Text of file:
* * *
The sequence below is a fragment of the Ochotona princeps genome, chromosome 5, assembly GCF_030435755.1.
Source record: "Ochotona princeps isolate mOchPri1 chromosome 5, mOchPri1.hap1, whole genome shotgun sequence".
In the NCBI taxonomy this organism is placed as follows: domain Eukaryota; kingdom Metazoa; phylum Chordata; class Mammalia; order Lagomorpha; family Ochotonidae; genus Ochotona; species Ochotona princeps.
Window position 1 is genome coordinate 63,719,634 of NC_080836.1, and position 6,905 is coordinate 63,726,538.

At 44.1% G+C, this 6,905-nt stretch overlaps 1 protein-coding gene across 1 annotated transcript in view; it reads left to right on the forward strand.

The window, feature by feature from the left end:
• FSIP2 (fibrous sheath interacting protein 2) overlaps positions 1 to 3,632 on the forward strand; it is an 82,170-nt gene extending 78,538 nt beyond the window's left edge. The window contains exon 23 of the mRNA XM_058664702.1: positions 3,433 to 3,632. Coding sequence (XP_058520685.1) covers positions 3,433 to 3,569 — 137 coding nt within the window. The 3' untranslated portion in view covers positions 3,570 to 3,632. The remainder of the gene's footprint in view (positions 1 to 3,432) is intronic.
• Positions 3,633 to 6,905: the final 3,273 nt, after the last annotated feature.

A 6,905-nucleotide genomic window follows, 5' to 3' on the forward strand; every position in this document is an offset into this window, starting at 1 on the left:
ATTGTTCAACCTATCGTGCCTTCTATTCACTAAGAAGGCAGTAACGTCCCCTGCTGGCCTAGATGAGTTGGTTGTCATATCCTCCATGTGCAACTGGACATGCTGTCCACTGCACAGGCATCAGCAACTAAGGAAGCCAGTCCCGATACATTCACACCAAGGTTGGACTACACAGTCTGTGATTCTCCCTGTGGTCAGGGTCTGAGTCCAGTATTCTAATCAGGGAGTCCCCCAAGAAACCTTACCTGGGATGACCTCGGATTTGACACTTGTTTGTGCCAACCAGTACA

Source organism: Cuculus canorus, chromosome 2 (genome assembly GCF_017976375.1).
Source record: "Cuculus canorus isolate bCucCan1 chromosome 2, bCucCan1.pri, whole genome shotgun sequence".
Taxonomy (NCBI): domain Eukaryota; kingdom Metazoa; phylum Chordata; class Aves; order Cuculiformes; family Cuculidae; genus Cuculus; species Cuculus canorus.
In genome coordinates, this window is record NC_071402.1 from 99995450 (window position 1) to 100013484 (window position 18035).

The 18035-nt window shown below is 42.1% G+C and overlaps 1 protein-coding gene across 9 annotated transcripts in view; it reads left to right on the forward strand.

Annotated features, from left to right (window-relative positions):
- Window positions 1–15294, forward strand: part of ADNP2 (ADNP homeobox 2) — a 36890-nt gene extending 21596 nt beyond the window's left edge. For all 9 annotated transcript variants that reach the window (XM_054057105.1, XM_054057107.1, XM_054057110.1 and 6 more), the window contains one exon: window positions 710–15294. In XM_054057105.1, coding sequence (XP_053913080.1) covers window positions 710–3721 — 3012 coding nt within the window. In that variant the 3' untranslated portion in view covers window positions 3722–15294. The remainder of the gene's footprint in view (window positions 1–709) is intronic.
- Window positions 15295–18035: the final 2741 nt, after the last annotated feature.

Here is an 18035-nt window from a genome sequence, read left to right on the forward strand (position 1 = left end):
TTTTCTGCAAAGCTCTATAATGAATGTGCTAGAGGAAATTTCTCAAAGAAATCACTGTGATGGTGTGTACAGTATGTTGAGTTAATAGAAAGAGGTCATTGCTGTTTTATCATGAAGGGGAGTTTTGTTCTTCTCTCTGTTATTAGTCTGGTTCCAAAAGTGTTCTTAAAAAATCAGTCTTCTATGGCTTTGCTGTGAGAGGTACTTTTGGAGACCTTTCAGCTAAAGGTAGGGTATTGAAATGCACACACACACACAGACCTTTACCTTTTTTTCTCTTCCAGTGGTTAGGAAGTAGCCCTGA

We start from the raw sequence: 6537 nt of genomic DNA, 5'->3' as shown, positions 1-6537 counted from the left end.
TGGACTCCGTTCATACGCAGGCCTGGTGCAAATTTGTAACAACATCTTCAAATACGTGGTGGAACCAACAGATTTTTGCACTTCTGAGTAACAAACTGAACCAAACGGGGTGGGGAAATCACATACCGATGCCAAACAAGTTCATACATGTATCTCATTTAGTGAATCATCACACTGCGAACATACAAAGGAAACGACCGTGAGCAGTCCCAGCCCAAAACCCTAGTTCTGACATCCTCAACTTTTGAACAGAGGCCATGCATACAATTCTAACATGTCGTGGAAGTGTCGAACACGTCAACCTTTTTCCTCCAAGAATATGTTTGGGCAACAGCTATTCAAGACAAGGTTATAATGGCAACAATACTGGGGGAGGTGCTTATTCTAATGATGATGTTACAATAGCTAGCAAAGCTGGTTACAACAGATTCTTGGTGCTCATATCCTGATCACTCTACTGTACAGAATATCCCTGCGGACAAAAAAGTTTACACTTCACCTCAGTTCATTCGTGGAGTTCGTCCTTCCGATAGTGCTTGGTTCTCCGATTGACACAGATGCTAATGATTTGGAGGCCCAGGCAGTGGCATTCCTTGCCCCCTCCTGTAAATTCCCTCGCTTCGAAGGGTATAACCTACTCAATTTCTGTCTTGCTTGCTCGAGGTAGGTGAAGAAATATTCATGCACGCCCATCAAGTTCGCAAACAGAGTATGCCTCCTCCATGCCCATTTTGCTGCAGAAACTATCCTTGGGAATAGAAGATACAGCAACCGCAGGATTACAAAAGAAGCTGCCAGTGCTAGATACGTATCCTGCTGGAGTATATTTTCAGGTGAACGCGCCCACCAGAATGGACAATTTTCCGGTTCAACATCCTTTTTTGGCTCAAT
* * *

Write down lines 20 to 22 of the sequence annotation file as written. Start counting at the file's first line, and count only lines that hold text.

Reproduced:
TTTTCTGCAAAGCTCTATAATGAATGTGCTAGAGGAAATTTCTCAAAGAAATCACTGTGATGGTGTGTACAGTATGTTGAGTTAATAGAAAGAGGTCATTGCTGTTTTATCATGAAGGGGAGTTTTGTTCTTCTCTCTGTTATTAGTCTGGTTCCAAAAGTGTTCTTAAAAAATCAGTCTTCTATGGCTTTGCTGTGAGAGGTACTTTTGGAGACCTTTCAGCTAAAGGTAGGGTATTGAAATGCACACACACACACAGACCTTTACCTTTTTTTCTCTTCCAGTGGTTAGGAAGTAGCCCTGA

We start from the raw sequence: 6537 nt of genomic DNA, 5'->3' as shown, positions 1-6537 counted from the left end.
TGGACTCCGTTCATACGCAGGCCTGGTGCAAATTTGTAACAACATCTTCAAATACGTGGTGGAACCAACAGATTTTTGCACTTCTGAGTAACAAACTGAACCAAACGGGGTGGGGAAATCACATACCGATGCCAAACAAGTTCATACATGTATCTCATTTAGTGAATCATCACACTGCGAACATACAAAGGAAACGACCGTGAGCAGTCCCAGCCCAAAACCCTAGTTCTGACATCCTCAACTTTTGAACAGAGGCCATGCATACAATTCTAACATGTCGTGGAAGTGTCGAACACGTCAACCTTTTTCCTCCAAGAATATGTTTGGGCAACAGCTATTCAAGACAAGGTTATAATGGCAACAATACTGGGGGAGGTGCTTATTCTAATGATGATGTTACAATAGCTAGCAAAGCTGGTTACAACAGATTCTTGGTGCTCATATCCTGATCACTCTACTGTACAGAATATCCCTGCGGACAAAAAAGTTTACACTTCACCTCAGTTCATTCGTGGAGTTCGTCCTTCCGATAGTGCTTGGTTCTCCGATTGACACAGATGCTAATGATTTGGAGGCCCAGGCAGTGGCATTCCTTGCCCCCTCCTGTAAATTCCCTCGCTTCGAAGGGTATAACCTACTCAATTTCTGTCTTGCTTGCTCGAGGTAGGTGAAGAAATATTCATGCACGCCCATCAAGTTCGCAAACAGAGTATGCCTCCTCCATGCCCATTTTGCTGCAGAAACTATCCTTGGGAATAGAAGATACAGCAACCGCAGGATTACAAAAGAAGCTGCCAGTGCTAGATACGTATCCTGCTGGAGTATATTTTCAGGTGAACGCGCCCACCAGAATGGACAATTTTCCGGTTCAACATCCTTTTTTGGCTCAAT